The world that existed when I worked for IBM was very different than the world I’ve lived in this last decade. If anything, the world we have now is even more different than the world we had last year. IBM’s executive leaders began to pivot IBM over a decade ago, anticipating the eventual coming of this new normal. Still, I doubt they realized how quickly the pivot would come. Fortunately, most of the foundational work was done to shift IBM before this year, and as a result, IBM has been able to weather this storm relatively well.
Top and bottom-line results beat estimates with earnings of $18.1B vs. the $17.72B estimate, and EPS of $2.18 vs. the $2.09 estimate. Beating estimates during a quarter rolling into a pandemic shutdown was undoubtedly not easy, but it showcases that IBM’s pivot was well timed.
Let’s look at IBM’s financials this week in the context of the post-pandemic world.
Looking underneath IBM’s financials
Looking at IBM’s results, you can tell a lot about this new world in which we find ourselves. IBM is a good bellwether because the global firm covers innumerable industries. About 70% of IBM’s revenue comes from Financial Services, Telecom, government, and healthcare.
There has been a massive shift from on-premise purchases to Cloud Services. IBM’s revenues were consistent with this, with a significant increase in cloud revenues of 30% for the quarter (20% for the year). With people working from home, installing—let alone maintaining, on-premise hardware has become problematic, so outsourcing to the cloud became a fast way to address the firms’ needs without putting employees at significant risk.
Services showcased that while transformational projects and hardware replacements were once down, they are again ramping up as firms get some of their folks back to work and attempt to pivot themselves to a somewhat-steady state. Even though this news looked good, IBM wasn’t comfortable doing an outlook, likely because COVID-19 is far from over and much of the market is in flux.
IBM’s acquisition of Red Hat was fully vindicated with Red Hat revenue up 17% during a quarter when many industries like transportation and hospitality were mostly shut down. Looking under the numbers, it was clear companies were trying not to incur additional debt and favoring Operating Expensive over Capital Investments because of the uncertainty. Looking forward, Red Hat’s backlog grew $4.6B, suggesting the current quarter should also be very strong for this pivotal new part of IBM.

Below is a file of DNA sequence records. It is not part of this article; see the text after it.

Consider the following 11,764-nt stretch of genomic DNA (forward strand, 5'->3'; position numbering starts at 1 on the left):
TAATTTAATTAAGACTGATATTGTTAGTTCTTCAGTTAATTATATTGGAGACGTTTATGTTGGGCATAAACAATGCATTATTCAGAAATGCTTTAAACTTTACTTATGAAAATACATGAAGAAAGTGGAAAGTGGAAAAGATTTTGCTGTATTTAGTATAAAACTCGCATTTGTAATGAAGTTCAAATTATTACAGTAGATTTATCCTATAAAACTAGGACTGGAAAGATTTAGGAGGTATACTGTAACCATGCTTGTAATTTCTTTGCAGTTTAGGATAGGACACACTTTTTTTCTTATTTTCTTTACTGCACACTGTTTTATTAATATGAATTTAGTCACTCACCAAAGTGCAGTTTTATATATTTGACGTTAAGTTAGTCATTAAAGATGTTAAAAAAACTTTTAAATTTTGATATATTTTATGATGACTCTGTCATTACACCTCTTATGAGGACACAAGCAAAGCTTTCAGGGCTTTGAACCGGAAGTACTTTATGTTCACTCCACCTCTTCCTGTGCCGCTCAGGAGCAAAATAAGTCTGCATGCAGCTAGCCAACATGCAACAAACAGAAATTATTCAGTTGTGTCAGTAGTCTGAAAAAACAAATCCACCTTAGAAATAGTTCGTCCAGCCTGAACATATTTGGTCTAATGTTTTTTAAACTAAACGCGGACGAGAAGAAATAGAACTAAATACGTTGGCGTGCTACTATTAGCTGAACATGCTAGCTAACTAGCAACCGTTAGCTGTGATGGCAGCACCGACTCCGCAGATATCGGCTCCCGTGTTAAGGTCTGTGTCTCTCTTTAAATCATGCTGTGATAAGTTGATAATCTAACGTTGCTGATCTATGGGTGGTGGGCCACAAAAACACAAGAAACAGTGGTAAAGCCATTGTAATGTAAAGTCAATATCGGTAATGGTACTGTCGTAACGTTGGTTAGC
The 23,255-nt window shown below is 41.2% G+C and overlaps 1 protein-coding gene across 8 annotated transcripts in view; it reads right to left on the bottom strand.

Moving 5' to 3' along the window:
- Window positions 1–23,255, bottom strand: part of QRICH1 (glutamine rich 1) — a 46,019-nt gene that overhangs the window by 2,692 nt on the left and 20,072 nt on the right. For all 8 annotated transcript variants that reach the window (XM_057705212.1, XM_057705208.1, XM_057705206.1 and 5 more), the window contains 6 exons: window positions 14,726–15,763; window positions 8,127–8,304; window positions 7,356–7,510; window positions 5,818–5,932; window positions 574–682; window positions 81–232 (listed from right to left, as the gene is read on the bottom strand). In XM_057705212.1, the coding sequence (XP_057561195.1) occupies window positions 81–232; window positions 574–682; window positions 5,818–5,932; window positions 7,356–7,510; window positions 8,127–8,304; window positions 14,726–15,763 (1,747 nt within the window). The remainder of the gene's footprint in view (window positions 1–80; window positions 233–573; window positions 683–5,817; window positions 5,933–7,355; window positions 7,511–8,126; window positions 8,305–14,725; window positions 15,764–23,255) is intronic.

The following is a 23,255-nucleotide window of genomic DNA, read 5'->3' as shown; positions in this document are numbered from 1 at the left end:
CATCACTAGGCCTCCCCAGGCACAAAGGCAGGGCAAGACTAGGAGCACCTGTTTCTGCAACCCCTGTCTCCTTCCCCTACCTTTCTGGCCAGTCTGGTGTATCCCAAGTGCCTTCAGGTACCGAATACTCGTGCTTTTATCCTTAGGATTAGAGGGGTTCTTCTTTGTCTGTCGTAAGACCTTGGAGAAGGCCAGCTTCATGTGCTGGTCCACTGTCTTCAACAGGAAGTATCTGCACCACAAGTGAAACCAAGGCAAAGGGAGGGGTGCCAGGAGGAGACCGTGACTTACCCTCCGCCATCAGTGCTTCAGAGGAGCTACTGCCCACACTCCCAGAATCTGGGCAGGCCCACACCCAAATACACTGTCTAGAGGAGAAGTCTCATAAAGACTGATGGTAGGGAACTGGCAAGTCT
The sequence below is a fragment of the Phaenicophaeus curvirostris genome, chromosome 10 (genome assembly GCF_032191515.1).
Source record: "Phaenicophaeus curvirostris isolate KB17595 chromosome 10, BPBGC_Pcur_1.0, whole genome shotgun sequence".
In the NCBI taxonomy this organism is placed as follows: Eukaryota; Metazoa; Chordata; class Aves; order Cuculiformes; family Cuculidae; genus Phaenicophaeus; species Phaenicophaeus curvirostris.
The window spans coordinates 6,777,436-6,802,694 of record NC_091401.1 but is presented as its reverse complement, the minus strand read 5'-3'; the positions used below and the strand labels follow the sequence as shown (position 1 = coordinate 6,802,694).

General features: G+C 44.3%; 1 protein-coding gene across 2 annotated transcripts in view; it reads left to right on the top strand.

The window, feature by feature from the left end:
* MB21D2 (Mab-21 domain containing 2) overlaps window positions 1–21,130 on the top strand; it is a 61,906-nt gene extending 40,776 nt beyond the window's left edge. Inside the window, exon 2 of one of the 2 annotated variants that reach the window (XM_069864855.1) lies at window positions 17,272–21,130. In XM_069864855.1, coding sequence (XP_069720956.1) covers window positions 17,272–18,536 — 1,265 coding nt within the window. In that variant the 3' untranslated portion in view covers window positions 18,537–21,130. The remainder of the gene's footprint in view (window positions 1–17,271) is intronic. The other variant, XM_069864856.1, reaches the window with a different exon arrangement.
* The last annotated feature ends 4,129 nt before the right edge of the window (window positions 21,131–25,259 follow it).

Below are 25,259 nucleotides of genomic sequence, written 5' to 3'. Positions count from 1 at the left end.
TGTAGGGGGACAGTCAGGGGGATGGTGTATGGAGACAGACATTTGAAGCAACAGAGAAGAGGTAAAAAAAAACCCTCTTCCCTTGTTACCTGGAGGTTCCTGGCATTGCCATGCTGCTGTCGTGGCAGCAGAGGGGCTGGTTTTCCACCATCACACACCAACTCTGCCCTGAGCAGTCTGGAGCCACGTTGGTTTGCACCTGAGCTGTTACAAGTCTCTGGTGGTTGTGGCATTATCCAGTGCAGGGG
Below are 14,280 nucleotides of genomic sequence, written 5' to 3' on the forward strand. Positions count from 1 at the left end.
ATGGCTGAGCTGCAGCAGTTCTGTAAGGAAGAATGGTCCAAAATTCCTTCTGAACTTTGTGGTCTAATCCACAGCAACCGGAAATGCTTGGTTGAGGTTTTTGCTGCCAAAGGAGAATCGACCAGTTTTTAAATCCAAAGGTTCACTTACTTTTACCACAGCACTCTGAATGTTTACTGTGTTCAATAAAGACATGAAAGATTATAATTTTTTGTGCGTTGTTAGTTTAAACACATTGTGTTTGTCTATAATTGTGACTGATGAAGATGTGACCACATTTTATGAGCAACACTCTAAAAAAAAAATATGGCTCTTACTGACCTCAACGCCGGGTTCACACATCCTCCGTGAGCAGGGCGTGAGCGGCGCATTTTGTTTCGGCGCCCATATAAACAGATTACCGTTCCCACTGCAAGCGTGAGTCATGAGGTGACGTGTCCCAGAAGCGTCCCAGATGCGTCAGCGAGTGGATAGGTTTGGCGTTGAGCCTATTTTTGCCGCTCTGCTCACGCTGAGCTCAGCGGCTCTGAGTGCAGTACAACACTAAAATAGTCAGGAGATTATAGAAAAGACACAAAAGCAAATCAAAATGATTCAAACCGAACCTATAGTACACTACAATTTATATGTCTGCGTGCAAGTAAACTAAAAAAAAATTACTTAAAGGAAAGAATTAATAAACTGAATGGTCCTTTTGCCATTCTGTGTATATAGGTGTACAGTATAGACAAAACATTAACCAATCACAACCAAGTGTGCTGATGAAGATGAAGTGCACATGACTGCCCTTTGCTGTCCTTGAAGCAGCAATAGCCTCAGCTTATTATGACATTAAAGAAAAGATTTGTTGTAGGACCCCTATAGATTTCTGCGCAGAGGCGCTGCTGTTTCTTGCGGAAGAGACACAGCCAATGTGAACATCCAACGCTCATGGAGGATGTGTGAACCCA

Hardware was fascinating—I expected Power to continue to slide because of a lack of people available to install new servers. But what was surprising was that System Z was up 6%, which suggests that firms are updating their old hardware to improve reliability and implement automation options.
Wrapping up: Focusing on the basics
Overall, IBM’s clients appear to be focusing on mission-critical processes, operational stability, and cash preservation during this period, and I’d expect that to continue. I’d also expect that digital transformation (I’m not a fan of the term because it talks about the process, not the real goal) to continue to be popular, given the critical need to automate due to on-premise staffing issues.
As we continue this new pandemic normal, I’d expect purchases to continue to be mostly tactical (focus on OpEx over CapEx) because the future is so uncertain. I’d expect IBM to continue to focus on Web Services and automation and continue to seek out opportunities to automate because staffing remains an unreliable resource—at least at company headquarters and plant sites.
Talking about IBM, I would also look for increased revenues going toward IBM’s cognitive resources, which are core to IBM’s automation offerings now that firms understand the risks and can better justify the automation expenses.
This new normal is taking some time to get used to. Still, IBM’s numbers suggest companies are getting the hang of the new normal and what appears to be a coddiwomple (travel in a purposeful manner towards a vague destination) strategy.
Rob Enderle has been a TechnologyAdvice columnist since 2003. His areas of interest include AI, autonomous driving, drones, personal technology, emerging technology, regulation, litigation, M&E, and technology in politics. He has an AS, BS, and MBA in merchandising, human resources, marketing, and computer science. Enderle is currently president and principal analyst of the Enderle Group, a consultancy that serves the technology industry. He formerly worked at IBM and served as a senior research fellow at Giga Information Group and Forrester.
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